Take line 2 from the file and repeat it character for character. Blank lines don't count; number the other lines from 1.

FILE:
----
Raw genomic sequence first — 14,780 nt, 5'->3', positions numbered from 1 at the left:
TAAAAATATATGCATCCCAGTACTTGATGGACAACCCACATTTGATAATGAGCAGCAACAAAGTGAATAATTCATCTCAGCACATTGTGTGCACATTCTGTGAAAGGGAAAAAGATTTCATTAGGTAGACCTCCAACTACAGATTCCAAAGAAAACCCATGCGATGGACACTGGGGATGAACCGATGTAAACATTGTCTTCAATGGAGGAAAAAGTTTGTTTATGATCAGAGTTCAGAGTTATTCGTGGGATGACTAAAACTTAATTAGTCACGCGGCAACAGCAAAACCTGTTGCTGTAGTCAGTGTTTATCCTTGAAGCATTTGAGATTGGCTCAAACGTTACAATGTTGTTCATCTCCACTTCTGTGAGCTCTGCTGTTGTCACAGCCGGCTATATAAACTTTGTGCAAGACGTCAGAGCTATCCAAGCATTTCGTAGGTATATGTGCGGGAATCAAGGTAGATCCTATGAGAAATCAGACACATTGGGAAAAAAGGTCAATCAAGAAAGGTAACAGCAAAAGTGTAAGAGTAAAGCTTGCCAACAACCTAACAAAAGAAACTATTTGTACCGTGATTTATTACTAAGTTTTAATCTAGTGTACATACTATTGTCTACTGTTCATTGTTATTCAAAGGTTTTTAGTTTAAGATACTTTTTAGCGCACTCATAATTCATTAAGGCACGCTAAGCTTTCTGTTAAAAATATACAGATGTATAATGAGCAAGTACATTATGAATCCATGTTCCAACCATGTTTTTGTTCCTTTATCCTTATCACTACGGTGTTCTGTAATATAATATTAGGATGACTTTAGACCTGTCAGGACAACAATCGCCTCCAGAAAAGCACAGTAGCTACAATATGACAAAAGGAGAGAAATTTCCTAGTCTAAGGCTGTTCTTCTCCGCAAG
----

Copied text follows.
TAAAAATATATGCATCCCAGTACTTGATGGACAACCCACATTTGATAATGAGCAGCAACAAAGTGAATAATTCATCTCAGCACATTGTGTGCACATTCTGTGAAAGGGAAAAAGATTTCATTAGGTAGACCTCCAACTACAGATTCCAAAGAAAACCCATGCGATGGACACTGGGGATGAACCGATGTAAACATTGTCTTCAATGGAGGAAAAAGTTTGTTTATGATCAGAGTTCAGAGTTATTCGTGGGATGACTAAAACTTAATTAGTCACGCGGCAACAGCAAAACCTGTTGCTGTAGTCAGTGTTTATCCTTGAAGCATTTGAGATTGGCTCAAACGTTACAATGTTGTTCATCTCCACTTCTGTGAGCTCTGCTGTTGTCACAGCCGGCTATATAAACTTTGTGCAAGACGTCAGAGCTATCCAAGCATTTCGTAGGTATATGTGCGGGAATCAAGGTAGATCCTATGAGAAATCAGACACATTGGGAAAAAAGGTCAATCAAGAAAGGTAACAGCAAAAGTGTAAGAGTAAAGCTTGCCAACAACCTAACAAAAGAAACTATTTGTACCGTGATTTATTACTAAGTTTTAATCTAGTGTACATACTATTGTCTACTGTTCATTGTTATTCAAAGGTTTTTAGTTTAAGATACTTTTTAGCGCACTCATAATTCATTAAGGCACGCTAAGCTTTCTGTTAAAAATATACAGATGTATAATGAGCAAGTACATTATGAATCCATGTTCCAACCATGTTTTTGTTCCTTTATCCTTATCACTACGGTGTTCTGTAATATAATATTAGGATGACTTTAGACCTGTCAGGACAACAATCGCCTCCAGAAAAGCACAGTAGCTACAATATGACAAAAGGAGAGAAATTTCCTAGTCTAAGGCTGTTCTTCTCCGCAAG